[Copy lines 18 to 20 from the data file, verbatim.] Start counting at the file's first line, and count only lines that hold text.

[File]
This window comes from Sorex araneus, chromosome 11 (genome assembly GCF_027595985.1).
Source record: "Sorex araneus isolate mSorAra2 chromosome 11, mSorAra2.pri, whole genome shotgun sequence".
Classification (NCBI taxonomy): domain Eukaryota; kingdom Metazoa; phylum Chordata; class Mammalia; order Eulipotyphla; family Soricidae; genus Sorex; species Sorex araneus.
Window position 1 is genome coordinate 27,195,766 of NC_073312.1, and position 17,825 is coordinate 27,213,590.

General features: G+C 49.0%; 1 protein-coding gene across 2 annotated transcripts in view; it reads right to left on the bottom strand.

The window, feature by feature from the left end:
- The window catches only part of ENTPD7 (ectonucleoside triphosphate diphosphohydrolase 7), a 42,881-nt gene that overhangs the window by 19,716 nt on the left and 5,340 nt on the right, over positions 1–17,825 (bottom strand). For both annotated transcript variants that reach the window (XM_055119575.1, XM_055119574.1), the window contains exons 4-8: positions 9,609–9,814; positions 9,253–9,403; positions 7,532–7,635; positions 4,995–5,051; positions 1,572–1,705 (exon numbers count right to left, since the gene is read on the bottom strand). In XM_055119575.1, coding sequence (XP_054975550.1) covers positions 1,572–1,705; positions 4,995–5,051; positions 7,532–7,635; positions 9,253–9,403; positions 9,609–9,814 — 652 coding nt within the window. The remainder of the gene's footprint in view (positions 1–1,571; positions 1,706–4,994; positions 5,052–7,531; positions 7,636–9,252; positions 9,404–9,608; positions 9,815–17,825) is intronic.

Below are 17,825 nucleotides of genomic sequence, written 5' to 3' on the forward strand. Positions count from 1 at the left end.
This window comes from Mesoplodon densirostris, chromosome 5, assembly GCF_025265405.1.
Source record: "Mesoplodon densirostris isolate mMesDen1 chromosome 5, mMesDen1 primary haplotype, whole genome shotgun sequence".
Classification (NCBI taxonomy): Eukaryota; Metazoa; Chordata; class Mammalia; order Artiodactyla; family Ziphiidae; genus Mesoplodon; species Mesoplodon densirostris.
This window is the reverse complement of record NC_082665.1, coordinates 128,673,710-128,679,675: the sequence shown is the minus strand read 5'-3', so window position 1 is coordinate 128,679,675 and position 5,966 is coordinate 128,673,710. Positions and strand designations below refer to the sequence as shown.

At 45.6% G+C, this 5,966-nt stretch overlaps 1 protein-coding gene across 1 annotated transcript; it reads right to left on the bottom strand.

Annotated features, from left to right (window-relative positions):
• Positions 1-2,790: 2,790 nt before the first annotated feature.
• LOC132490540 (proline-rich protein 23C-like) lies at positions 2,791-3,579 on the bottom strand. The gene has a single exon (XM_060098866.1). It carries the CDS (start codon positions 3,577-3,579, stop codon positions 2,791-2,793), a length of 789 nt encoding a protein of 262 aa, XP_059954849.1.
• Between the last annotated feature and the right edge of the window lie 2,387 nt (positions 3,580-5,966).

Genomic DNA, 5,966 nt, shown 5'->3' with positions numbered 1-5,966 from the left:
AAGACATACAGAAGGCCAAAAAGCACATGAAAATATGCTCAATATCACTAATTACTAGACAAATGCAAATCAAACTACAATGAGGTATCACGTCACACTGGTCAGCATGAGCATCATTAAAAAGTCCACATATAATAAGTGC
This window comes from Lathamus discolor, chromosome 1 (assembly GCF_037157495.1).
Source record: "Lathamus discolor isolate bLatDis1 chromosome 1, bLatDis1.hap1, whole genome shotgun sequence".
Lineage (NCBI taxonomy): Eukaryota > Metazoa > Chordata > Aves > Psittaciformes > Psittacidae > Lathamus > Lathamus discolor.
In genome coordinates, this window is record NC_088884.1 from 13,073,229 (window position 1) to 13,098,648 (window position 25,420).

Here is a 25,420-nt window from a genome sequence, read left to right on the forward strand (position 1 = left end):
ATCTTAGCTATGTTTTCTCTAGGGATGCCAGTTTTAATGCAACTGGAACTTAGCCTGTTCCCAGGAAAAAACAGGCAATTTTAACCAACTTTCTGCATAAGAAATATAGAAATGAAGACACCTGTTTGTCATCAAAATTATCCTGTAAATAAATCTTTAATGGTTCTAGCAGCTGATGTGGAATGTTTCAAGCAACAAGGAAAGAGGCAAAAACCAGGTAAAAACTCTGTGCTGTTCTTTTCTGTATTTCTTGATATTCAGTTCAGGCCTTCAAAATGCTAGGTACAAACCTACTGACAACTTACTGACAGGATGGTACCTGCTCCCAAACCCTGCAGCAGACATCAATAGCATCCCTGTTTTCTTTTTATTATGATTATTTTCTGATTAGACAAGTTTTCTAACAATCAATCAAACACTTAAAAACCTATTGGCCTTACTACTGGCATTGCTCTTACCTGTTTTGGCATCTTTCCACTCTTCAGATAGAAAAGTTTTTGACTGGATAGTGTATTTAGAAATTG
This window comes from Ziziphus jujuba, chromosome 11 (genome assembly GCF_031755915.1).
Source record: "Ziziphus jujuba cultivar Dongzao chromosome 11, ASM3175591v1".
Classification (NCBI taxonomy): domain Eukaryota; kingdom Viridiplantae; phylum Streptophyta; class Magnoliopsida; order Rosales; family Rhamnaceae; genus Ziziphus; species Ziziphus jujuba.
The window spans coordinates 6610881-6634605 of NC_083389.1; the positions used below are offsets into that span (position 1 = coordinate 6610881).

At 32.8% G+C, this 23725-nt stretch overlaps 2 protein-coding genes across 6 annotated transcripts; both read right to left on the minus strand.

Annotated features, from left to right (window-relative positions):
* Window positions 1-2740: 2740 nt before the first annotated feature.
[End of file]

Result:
Genomic DNA, 5,966 nt, shown 5'->3' with positions numbered 1-5,966 from the left:
AAGACATACAGAAGGCCAAAAAGCACATGAAAATATGCTCAATATCACTAATTACTAGACAAATGCAAATCAAACTACAATGAGGTATCACGTCACACTGGTCAGCATGAGCATCATTAAAAAGTCCACATATAATAAGTGC
This window comes from Lathamus discolor, chromosome 1 (assembly GCF_037157495.1).